13. Govern your TONGUE! More sin, it is probable, is committed, and more mischief done, by this small member—than in all other ways. The faculty of speech is one of our most useful endowments, but it is exceedingly liable to abuse. He who knows how to bridle his tongue is, therefore, in Scripture, denominated “a perfect man.” (James 3:2) Again, of him “who seems to be religious and bridles not his tongue”, (James 1:26) it is declared that “this man’s religion is vain”. The words which we utter are a fair index of the moral state of the mind. “By your words,” says our Lord, “shall you be justified, and by your words shall you be condemned.” (Matt 12:37) Not only are sins of the tongue more numerous than others, but some of them are the most heinous of which man can be guilty. That one sin which has no forgiveness, is a sin of the tongue.
Not only should all profaneness, obscenity, and falsehood be put far away, but you should continually endeavor to render your conversation useful. Be ever ready to communicate godly knowledge, to suggest profitable ideas, to recommend virtue and piety, to rebuke sin, and to give glory to God. Beware of evil-speaking. A habit of criticism is one of the worst which you can contract—and is always indicative of an envious and malignant heart. Instead of prostituting this active and useful member to the purposes of slander, employ it in defending the innocent and the injured.
Permit me to suggest the following brief rules for the government of the tongue.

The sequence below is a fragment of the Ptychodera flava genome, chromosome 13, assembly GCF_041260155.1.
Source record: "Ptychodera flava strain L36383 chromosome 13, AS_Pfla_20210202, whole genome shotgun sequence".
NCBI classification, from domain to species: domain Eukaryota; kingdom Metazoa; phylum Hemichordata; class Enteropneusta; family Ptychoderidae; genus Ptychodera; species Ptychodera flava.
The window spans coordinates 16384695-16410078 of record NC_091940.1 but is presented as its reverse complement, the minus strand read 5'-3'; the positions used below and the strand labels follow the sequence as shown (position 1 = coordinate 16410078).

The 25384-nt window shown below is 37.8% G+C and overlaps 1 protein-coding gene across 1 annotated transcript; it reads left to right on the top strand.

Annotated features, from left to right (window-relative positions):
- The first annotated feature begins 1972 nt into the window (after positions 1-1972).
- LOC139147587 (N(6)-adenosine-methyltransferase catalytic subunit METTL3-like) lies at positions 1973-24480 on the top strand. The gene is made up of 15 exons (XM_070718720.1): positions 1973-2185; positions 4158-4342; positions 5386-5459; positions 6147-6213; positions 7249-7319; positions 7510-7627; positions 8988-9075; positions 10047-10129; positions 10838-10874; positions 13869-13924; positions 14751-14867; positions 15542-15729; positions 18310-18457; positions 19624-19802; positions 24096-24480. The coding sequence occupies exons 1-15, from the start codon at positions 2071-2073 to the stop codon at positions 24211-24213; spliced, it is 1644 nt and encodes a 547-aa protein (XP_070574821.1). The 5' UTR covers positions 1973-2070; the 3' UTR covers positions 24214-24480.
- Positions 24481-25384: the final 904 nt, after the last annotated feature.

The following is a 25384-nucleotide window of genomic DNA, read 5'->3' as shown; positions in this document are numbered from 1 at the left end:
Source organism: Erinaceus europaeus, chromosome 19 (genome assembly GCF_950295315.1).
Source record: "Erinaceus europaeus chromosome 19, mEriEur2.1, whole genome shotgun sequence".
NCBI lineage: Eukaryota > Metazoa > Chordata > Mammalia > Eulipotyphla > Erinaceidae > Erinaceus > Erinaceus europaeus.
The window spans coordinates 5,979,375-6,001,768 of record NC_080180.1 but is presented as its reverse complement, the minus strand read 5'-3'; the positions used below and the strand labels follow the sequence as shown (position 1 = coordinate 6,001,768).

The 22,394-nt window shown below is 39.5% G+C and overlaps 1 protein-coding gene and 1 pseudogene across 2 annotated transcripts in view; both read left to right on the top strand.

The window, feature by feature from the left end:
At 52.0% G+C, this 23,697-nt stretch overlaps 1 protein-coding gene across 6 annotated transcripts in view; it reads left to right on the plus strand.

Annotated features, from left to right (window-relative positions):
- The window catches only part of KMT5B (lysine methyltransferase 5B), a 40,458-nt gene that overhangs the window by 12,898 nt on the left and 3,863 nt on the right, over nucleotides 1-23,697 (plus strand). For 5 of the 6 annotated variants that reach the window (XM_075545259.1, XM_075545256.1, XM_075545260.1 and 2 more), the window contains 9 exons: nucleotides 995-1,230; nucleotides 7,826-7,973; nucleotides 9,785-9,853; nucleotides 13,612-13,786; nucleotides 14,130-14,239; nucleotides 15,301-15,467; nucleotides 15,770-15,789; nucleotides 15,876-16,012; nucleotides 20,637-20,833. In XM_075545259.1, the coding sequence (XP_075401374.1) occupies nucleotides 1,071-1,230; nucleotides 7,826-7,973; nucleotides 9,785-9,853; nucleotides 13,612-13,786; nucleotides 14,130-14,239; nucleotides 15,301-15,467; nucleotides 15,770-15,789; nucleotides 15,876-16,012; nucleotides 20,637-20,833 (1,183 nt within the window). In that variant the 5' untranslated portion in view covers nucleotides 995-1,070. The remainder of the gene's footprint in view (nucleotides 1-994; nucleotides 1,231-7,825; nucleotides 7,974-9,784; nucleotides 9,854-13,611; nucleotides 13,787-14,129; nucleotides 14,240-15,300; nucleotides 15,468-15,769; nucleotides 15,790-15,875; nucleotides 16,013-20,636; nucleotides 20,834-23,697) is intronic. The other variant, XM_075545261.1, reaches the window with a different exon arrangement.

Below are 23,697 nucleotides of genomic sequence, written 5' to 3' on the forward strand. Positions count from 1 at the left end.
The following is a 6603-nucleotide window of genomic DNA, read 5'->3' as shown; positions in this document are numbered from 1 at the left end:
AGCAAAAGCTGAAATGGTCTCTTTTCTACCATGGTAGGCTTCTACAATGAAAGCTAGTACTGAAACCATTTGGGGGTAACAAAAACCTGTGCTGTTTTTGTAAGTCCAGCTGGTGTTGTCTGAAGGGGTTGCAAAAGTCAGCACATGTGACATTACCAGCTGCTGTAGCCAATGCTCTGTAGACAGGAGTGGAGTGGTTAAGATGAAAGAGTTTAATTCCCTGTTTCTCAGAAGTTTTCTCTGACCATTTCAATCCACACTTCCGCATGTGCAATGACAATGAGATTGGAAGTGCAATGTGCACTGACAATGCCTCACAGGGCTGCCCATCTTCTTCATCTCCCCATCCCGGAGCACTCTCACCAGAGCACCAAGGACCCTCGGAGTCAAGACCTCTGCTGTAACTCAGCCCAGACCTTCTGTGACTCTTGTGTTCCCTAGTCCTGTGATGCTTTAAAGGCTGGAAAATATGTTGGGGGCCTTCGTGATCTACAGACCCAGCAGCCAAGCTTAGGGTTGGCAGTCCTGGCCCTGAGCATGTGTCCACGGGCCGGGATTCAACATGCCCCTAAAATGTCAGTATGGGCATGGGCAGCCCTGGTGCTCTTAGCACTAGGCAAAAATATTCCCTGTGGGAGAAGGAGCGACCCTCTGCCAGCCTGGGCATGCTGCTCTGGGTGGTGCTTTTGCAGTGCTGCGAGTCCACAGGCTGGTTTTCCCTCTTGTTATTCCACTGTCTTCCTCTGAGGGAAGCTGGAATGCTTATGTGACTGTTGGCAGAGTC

Avoid loquacity. “When there are many words, sin is unavoidable, but the one who controls his lips is wise.” (Prov 10:19) If you have nothing to communicate which can be useful—then be silent.
Think before you speak. How many painful anxieties would be prevented by obeying this simple, common-sense precept.
Especially, be cautious about uttering anything in the form of a promise, without consideration. Be conscientiously regardful of truth, even in the smallest things—in all that you say.
Never speak what will be likely to excite bad feelings of any kind in the minds of others. Be ready on all suitable occasions to give utterance to good sentiments, especially such as may be useful to the young.
Listen respectfully to the opinions of others, but never fail to give your testimony, modestly but firmly, against error. “Let your speech be always with grace, seasoned with salt. Let no corrupt communication proceed out of your mouth, but that which is good to the use of edifying, that it may minister grace unto the hearers.” (Col 4:6; Eph 4:29)
– Archibald Alexander; Counsels of the Aged to the Young (See here for more info)